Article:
If you read my previous post on abortion, you might wish to delve a little deeper into this issue. If you haven’t read it, you can do so here.
This time, I decided to simply let the facts speak for themselves. I hope you’ll find the following two bumper posts a helpful resource on the subject. In this section I cover the law, stats and abortion procedures, as well as further reading. Part 2, which will be posted in a few days, will cover the abortion industry, where to get help, and more resources.
UK abortion law
So let’s start with the legal stuff.
It may surprise you to learn that under UK law (excluding Northern Ireland), abortion is actually illegal except for in limited circumstances.
This legislation was introduced just over 50 years ago, known as the 1967 Abortion Act.
Under the Act, a woman can legally obtain an abortion under the following grounds, if two doctors agree that:
A – the continuance of the pregnancy would involve risk to the life of the pregnant woman
greater than if the pregnancy were terminated
B – the termination is necessary to prevent grave permanent injury to the physical or
mental health of the pregnant woman
C – the pregnancy has NOT exceeded its 24th week and that the continuance of the
pregnancy would involve risk, greater than if the pregnancy were terminated, of injury to
the physical or mental health of the pregnant woman
D – the pregnancy has NOT exceeded its 24th week and that the continuance of the
pregnancy would involve risk, greater than if the pregnancy were terminated, or injury to
the physical or mental health of any existing child(ren) of the family of the pregnant
E – there is substantial risk that if the child were born it would suffer from such physical or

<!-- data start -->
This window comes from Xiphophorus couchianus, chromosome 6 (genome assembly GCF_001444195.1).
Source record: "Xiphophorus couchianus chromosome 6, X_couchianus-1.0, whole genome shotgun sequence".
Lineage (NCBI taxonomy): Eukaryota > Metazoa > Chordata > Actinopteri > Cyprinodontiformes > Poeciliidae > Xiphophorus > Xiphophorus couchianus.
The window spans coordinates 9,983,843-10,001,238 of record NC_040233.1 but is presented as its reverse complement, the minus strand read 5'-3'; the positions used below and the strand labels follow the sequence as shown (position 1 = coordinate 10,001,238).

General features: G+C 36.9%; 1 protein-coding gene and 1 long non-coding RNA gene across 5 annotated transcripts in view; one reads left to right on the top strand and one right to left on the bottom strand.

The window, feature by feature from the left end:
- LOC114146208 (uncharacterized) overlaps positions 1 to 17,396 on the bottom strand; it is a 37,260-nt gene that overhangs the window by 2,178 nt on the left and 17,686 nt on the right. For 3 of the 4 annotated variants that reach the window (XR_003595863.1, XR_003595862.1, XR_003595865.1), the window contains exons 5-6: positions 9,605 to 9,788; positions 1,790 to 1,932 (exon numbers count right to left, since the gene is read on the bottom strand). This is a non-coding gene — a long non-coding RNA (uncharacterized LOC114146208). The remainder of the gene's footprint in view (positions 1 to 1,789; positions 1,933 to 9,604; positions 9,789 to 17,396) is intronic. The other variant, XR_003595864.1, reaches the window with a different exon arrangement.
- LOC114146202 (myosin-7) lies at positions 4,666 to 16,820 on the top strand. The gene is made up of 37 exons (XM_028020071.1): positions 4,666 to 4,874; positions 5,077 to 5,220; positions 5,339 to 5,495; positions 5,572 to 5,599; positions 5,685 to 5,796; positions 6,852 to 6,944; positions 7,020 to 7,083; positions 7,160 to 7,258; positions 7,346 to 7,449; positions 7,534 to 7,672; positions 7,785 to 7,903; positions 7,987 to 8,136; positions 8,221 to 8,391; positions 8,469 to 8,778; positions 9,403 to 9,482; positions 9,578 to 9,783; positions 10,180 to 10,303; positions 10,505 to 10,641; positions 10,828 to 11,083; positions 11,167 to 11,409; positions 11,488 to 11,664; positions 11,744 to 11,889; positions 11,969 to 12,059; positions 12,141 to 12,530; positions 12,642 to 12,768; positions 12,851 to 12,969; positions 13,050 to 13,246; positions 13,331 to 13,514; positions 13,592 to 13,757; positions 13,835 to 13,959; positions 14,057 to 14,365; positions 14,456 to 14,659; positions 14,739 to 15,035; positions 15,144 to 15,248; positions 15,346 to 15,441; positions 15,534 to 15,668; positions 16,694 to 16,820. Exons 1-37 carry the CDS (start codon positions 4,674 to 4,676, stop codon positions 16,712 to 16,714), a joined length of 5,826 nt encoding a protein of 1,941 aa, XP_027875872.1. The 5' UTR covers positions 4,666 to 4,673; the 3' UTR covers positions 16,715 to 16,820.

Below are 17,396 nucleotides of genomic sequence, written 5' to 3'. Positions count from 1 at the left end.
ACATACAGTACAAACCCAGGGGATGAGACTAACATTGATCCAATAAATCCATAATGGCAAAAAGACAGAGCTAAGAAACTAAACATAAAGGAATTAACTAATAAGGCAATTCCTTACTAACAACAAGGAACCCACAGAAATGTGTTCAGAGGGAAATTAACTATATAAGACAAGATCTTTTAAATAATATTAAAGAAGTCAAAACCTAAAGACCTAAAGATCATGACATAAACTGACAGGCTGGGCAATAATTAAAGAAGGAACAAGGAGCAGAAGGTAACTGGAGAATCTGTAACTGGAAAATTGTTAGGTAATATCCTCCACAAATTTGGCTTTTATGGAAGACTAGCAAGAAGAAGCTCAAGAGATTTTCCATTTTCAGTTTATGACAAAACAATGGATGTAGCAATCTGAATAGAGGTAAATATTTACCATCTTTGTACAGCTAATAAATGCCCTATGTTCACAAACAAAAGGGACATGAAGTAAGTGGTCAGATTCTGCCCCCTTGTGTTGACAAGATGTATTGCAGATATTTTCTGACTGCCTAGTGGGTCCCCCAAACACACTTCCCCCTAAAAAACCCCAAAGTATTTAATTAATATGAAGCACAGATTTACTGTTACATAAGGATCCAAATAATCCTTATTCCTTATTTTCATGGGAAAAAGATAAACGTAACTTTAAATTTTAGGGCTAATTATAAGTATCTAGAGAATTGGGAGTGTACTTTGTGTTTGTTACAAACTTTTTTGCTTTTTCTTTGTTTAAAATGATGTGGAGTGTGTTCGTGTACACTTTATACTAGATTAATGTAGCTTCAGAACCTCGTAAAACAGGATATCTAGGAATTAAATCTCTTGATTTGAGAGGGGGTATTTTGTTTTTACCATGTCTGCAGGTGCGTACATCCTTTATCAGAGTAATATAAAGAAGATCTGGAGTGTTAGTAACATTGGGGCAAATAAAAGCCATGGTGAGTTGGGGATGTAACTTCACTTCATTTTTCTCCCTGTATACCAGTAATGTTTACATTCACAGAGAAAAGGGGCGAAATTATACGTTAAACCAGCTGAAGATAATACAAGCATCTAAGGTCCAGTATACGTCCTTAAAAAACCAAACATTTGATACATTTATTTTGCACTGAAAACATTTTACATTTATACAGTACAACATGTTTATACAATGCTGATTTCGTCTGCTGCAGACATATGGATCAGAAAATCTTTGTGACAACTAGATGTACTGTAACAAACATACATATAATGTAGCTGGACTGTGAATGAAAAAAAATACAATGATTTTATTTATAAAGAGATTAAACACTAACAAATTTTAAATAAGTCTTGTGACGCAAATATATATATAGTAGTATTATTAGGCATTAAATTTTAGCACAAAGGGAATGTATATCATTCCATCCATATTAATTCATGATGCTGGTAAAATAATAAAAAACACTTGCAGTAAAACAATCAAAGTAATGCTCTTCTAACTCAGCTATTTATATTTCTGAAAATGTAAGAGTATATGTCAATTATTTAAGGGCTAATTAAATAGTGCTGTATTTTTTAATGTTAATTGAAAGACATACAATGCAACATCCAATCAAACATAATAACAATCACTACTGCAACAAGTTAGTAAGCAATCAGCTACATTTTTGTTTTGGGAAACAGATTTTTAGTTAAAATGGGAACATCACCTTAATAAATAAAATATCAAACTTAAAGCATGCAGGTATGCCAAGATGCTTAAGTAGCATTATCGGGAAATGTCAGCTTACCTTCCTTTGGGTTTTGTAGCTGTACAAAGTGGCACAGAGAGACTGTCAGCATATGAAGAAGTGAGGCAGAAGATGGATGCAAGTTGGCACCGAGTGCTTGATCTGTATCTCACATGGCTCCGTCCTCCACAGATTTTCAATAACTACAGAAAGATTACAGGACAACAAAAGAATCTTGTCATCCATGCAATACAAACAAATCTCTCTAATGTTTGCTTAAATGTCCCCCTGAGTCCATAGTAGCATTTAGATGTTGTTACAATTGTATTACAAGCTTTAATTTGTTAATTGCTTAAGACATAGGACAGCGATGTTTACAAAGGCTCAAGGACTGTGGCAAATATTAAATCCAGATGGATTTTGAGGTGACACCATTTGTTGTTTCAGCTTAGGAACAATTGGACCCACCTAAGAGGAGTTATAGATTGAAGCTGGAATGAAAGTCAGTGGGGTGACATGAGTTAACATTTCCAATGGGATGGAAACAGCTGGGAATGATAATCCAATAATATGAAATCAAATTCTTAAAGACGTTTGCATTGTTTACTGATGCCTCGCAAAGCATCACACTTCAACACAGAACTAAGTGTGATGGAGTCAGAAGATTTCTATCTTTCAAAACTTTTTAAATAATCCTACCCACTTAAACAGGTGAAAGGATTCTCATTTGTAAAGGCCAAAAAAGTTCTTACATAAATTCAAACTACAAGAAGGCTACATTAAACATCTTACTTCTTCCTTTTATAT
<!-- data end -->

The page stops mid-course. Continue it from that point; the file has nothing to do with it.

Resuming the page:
mental abnormalities as to be seriously handicapped
What does this mean?
Over 98% of abortions in England and Wales take place under grounds C or D. (In 2016, 97% and 1% respectively).
This means the vast majority of all UK abortions are signed off, by two doctors, on the basis that continuing with the pregnancy would have negative consequences on the woman’s health (usually, mental health).
But this prediction is not strenuously tested and the evidence for allowing abortions on such grounds is inconclusive. An independent review commissioned by the Department of Health in 2011 found that: “The rates of mental health problems for women with an unwanted pregnancy were the same whether they had an abortion or gave birth.”
If you want an evidence-based, comprehensive review on abortion and effects on women’s physical and mental health, you can download one free from the SPUC website.
Abortion is not legally available on demand, but doctors will often use Grounds C and D as a loophole, with ‘unwanted pregnancy’ considered a sufficient risk to a woman’s mental health.
What about the hard cases?
According to a midwife friend of mine, there are some potentially life threatening situations when abortion would be offered or even advised by medical staff.
Examples include ectopic pregnancies, serious pre-existing medical conditions, such as if the woman has a cardiac condition which is worsening in pregnancy, pregnancy-related conditions such as severe pre eclampsia which can cause complications including death of the mother, or rupture of the membranes surrounding the baby prior to 24 weeks, which increases the risk of infection to mother and baby. In some cases this can cause severe sepsis which can cause death.
On the other hand, there are cases where abortion proponents argue that abortion is necessary, but this is not always so clear-cut. A former abortionist explains here.
Sometimes a woman may choose to undergo treatment to save her life which may indirectly result in the death of her unborn child, such as taking chemo drugs to treat cancer. This is not the same as having an abortion.
But what about the other oft-cited cases for abortion – rape, incest, disability?
For grounds A, B and E, a woman is permitted to have an abortion up to birth.
The number of abortions that take place specifically on the basis of rape or incest is not reported, presumably because those reasons come under one of the other stated grounds. But it is important to bear in mind that abortions for rape or incest make up a very small percentage of the UK’s overall abortion rate.